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Swedish Easter Cake (Semla)

100 g butter
3 dl milk
1/2 tsp salt of hartshorn
50 g yeast
1 dl sugar
1 pinch salt
1 l flour
1 egg

1/2 dl ground almonds per bun
1/2 dl sugar per bun
some milk

whipped cream

Melt the butter and add the milk. Pour into a bowl. Add yeast and
mix. Add sugar and salt, and then the flour, a little at the time.
Let the dough rise for an hour (to double size).

Make the buns. Let them grow for half an hour on a buttered baking
tin. Paint with some egg. Bake in the oven at 250 C for 10 min.
Let the buns cool.

Just before eating, cut off a small lid on top (triangular or
circular, depending on taste). Make the lid just big enough for
next step. Now take out the interior of the bun with a spoon.

Mix the ground almond with the dough you took out and with the
sugar. Add milk until it looks like some kind of porrige. Put this
back into the buns.

Whip the cream and put on top and replace lid.

You either enjoy this as a desert after, for instance, soup, or
with strong coffe at teatime. Some people enjoy eating it out of
a bowl with warm milk in it. This is called (hetvagg), and it's
nice - the semla gets a bit soggy this way.

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3 of 7 people found the following review helpful:
Taste: (n/a) Ease of Prep: (n/a) Appearance: (n/a)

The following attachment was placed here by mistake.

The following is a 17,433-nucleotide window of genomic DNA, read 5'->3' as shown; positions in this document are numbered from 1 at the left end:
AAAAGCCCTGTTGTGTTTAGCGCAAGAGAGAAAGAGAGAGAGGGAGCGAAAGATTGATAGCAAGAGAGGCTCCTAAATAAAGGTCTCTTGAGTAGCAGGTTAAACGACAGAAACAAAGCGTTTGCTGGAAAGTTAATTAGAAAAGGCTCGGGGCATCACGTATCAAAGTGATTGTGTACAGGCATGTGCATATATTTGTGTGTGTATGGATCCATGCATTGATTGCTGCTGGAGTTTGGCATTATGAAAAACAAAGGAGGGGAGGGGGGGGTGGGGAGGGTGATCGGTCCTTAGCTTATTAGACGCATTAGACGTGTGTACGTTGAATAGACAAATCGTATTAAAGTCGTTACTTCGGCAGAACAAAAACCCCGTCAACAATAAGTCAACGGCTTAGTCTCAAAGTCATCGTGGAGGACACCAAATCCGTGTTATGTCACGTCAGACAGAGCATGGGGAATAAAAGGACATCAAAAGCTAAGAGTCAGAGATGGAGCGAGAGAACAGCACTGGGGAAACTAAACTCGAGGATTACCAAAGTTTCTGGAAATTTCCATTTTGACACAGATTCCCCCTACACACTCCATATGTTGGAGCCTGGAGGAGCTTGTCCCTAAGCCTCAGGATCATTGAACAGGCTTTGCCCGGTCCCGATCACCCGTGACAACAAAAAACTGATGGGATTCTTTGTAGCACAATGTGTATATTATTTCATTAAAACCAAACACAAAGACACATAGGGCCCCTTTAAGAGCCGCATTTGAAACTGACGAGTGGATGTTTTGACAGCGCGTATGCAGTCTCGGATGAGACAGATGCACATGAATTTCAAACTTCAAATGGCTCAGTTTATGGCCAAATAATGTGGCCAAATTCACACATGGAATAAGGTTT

Confused about the Almonds, April 9, 2004 - 12:30 PM
Reviewer: Anonymous from Toronto, Canada
I'm a little confused by this recipe. The Semla I had in Sweden had marzipan in them rather than ground almonds. Is it a regional issue?

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9 of 13 people found the following review helpful:
Taste: Ease of Prep: Appearance:
mmmm!, April 5, 2004 - 06:59 PM
Reviewer: Tracy Johnson from USA
these are available everywhere in Sweden in the spring. They are simple, but oh so delicious. After my visit, I had to duplicate them at home. The recipe was easy enough, although you have several things going on simultaneously. Mine didn't look quite as perfect as the bakery versions, but with a little powdered sugar to hide the imperfections they tasted EXACTLY the same. One little thing, all of the ones I tried in Sweden had cardamon in them, so I added 1/2 teaspoon (don't know what that is in metric) of freshly ground cardamon seed to the dough. Perfect!

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